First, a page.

Archive for May, 2019

Two Enormous, Highly-Paid Heads

Posted in FILM with tags , , , , , , , , on May 31, 2019 by dcairns

Hadn’t seen PARIS… WHEN IT SIZZLES before — a student who was an Audrey Hepburn obsessive said she didn’t like it, but I should’ve known better than to trust her. It’s a mixed bag but pretty interesting. The film it — very loosely — remakes — Julien Duvivier’s LA FETE A HENRIETTE — doesn’t quite work, arguably, but the narrative tricks are fun. Same here, but this one’s more interesting to me because of the confessional side. Screenwriter George Axelrod was an alcoholic and he seems to be grappling with that, and some deep self-loathing, through the medium of a chic, charming, vulgar, silly romantic comedy.

It is in fact hard to imagine Audrey being in a film as glossily lecherous as this, which may be a sound and understandable reason for my former student having disliked it.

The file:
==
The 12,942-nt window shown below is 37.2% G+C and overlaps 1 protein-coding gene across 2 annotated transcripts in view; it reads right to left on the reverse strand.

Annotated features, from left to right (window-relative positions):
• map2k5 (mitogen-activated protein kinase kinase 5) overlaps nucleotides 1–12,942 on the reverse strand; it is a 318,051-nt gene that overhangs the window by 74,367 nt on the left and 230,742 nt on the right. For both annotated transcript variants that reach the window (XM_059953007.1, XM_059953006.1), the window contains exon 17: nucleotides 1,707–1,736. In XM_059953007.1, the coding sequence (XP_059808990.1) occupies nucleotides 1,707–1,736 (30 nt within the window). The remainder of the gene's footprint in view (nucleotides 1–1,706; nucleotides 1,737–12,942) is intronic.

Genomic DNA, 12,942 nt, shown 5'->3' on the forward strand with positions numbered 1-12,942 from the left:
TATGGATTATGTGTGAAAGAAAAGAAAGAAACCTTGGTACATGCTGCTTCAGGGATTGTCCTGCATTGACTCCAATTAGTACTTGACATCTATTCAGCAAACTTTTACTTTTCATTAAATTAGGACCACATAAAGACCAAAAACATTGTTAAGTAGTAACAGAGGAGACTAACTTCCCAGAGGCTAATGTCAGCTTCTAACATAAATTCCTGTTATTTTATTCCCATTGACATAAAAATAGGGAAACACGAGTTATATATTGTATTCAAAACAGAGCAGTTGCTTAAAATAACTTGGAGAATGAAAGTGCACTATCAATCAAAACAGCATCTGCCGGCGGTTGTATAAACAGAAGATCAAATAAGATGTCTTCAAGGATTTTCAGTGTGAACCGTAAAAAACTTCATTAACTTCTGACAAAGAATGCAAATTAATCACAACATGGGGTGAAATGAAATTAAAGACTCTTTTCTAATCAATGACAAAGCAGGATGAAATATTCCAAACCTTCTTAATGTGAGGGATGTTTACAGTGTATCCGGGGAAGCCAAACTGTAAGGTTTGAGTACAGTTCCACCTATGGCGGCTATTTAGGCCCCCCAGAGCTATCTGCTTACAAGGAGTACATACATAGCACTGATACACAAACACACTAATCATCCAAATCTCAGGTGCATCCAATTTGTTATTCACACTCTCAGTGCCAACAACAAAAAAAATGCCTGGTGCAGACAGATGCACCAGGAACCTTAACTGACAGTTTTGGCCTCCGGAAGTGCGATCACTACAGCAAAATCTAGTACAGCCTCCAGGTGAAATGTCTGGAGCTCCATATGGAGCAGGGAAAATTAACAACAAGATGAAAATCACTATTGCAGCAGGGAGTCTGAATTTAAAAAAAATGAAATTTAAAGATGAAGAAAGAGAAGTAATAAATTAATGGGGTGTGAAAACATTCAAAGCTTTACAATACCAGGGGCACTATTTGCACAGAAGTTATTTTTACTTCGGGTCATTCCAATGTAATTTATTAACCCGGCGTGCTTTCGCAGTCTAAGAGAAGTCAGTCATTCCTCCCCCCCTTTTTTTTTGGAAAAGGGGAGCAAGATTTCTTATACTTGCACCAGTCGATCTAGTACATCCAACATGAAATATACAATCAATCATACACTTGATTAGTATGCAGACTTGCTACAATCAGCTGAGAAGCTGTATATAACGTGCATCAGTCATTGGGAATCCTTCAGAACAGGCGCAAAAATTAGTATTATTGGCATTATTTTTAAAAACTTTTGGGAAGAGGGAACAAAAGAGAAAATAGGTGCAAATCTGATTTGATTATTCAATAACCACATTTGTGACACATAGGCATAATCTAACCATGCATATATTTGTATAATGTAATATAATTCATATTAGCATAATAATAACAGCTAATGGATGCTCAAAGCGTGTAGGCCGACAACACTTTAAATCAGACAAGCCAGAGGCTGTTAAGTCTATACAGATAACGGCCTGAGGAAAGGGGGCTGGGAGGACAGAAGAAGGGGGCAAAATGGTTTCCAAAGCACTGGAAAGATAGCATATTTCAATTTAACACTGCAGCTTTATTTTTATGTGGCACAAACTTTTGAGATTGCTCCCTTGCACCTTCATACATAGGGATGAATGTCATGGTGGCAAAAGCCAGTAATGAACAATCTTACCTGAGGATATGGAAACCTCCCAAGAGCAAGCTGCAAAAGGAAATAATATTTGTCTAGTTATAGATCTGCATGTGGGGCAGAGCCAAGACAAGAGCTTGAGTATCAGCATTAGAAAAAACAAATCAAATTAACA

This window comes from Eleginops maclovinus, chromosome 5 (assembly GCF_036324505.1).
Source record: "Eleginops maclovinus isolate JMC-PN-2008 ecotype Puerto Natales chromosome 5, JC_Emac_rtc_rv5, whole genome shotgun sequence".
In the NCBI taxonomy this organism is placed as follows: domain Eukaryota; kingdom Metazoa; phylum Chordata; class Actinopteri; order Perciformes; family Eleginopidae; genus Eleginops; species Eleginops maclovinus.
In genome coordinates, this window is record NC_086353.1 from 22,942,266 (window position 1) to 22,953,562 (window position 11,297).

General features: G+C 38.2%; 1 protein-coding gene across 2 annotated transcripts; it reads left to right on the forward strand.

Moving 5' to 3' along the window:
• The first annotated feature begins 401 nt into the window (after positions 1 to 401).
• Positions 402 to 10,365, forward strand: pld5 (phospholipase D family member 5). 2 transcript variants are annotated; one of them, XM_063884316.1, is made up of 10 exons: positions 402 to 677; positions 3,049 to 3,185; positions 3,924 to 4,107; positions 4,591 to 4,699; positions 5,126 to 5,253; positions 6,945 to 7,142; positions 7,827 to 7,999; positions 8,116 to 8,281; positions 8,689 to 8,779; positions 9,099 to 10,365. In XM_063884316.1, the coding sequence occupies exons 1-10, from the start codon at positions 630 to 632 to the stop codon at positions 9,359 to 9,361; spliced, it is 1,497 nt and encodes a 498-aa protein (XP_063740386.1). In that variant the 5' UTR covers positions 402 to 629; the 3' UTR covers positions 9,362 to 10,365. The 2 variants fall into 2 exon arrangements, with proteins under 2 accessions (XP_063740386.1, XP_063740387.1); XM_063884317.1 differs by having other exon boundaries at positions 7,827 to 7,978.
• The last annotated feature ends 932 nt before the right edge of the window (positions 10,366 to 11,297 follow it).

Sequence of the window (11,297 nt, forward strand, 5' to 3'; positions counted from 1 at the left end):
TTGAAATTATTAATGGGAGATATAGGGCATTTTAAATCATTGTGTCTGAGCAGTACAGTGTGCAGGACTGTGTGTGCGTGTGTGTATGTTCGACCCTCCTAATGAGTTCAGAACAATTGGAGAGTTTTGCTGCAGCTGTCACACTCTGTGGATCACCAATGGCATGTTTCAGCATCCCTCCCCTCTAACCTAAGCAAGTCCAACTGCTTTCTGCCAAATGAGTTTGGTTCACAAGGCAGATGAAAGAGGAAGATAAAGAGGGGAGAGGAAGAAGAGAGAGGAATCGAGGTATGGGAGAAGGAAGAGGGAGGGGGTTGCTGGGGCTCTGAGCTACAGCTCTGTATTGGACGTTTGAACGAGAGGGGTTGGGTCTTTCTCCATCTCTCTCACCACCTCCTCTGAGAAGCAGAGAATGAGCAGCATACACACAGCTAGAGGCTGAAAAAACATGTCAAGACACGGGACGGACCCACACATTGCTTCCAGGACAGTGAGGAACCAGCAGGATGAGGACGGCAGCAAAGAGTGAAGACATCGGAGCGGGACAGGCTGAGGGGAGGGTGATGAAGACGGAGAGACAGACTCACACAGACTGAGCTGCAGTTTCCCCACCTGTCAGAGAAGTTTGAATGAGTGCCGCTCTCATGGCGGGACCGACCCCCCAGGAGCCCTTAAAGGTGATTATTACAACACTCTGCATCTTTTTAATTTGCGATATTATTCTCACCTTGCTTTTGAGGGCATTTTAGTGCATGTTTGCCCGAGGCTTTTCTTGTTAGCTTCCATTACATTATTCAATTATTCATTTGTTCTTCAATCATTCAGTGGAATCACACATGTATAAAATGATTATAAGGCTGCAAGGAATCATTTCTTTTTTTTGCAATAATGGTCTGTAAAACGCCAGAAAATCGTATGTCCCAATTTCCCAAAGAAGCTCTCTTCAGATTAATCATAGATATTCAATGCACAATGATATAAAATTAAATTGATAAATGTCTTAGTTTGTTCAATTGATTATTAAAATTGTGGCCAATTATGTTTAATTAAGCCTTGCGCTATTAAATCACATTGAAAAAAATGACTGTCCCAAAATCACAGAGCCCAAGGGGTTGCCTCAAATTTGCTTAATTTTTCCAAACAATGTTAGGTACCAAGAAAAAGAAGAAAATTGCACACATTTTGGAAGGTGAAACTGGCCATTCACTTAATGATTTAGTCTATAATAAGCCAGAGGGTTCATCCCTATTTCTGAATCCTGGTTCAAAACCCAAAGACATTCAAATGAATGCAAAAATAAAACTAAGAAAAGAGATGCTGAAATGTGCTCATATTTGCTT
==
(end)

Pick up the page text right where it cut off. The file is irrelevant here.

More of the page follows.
William Holden plays the boozy screenwriter and Audrey his muse, so there are echoes of SUNSET BLVD — what if Joe Gillis made it to the top, got his pool, and STILL wasn’t happy? Turned into THE LOST WEEKEND’s Don Birnam, in fact? With enough moolah to keep the booze flowing forever…

Add in the tortured Richard Quine as director, the alcoholic Holden as star, Audrey at her skinniest, and you have a surprisingly sour aftertaste, but this doesn’t ruin the pleasure for me, though it certainly complicates it.

When Holden burns the script he’s been working on all through the movie, because now that he’s found love he’s going to quit the sauce and write a better one, it’s joyous, exhilarating, satisfying — and supremely unconvincing. And I think that’s intentional on Axelrod’s part. The old Hollywood switch on a switch — give the public what they want but wink at the intelligentsia — we know better than this, don’t we?